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Mo. Kids Count to Launch Well-Being Data App

The 2018 Kids Count Data Book is moving from hard copy to online and through a new app. (Pixabay)
The 2018 Kids Count Data Book is moving from hard copy to online and through a new app. (Pixabay)
April 9, 2018

JEFFERSON CITY, Mo. — Missouri's annual snapshot detailing how children are doing in health, economic stability, education and several other key indicators, shows that where a child lives can impact their well-being.

Missouri Kids Count is moving forward with a digital facelift that makes all of that data available in an app. The Missouri Kids Count app includes the latest figures spotlighting some gains for Missouri's children. The report shows that from 2012-2016, improvements were made in nine of 10 statewide indicators.

William Dent, executive director of the Family and Community Trust, said there is always a need for continued improvement. And he hopes the transition from a printed data book to a digital app will help all Missourians see what they can do to make things better for the state’s children.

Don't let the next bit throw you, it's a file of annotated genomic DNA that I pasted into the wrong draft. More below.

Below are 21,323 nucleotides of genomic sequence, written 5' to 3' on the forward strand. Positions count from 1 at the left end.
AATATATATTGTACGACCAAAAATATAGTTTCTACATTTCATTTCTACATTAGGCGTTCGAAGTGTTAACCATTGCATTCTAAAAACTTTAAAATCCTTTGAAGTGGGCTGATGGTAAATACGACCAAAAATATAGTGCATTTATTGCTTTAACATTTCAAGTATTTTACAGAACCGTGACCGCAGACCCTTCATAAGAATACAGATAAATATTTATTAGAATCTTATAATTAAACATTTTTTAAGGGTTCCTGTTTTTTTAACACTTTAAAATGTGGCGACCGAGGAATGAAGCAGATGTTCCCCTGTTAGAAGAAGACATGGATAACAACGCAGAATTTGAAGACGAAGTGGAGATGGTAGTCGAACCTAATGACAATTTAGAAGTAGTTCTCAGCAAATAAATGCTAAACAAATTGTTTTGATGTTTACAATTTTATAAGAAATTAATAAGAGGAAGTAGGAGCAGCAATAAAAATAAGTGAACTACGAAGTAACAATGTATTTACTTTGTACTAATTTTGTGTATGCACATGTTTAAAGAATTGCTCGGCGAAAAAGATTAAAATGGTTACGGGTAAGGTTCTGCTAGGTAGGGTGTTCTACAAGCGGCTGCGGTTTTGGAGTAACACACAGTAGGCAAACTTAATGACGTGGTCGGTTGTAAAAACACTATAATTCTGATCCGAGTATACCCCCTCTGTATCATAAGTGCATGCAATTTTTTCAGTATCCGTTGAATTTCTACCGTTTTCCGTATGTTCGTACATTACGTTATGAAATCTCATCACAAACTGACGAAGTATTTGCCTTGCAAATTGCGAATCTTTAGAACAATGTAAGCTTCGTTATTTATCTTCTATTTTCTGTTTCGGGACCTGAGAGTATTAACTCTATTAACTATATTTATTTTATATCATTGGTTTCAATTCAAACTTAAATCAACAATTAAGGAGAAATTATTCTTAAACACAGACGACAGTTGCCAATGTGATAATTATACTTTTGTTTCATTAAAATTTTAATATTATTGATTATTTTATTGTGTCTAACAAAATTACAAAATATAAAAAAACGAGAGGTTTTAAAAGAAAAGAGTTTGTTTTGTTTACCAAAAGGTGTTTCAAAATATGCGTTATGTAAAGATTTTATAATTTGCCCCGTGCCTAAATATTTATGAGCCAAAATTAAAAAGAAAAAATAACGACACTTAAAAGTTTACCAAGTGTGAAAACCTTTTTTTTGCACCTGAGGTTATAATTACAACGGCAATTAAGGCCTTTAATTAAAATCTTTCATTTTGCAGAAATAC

"That will be, for all intents and purposes, a replacement for that printed document,” Dent said. “That way, it will keep it ever fresh, ever present, ever new, for those who need the data at their fingertips."

Children in Missouri's most rural and most urban communities continue to face the greatest challenges, according to the latest figures - which are currently available online at, and will be available for download for both iOS and Android later this week.

The Kids Count data shows Missouri's non-white children continue to face challenges because of persistent income inequality and lack of resources. However, there is a consistent downward trend throughout Missouri in the number of teen mothers giving birth.

Tracy Greever-Rice, the new program director at Missouri Kids Count, said she sees other positive trends among the health indicators.

"There was a very small downtick in looking at low-birthweight infants,” Greever-Rice said. “And we look at low-birthweight infants because the condition of being low birthweight is a good predicator for different types of developmental delays and potential health and ultimately developmental issues."

Missouri's study was conducted by researchers at the Office of Social and Economic Data Analysis at the University of Missouri for Missouri Kids Count. The study is funded in part by the Annie E. Casey Foundation.

Additional information is available at

Trimmel Gomes, Public News Service - MO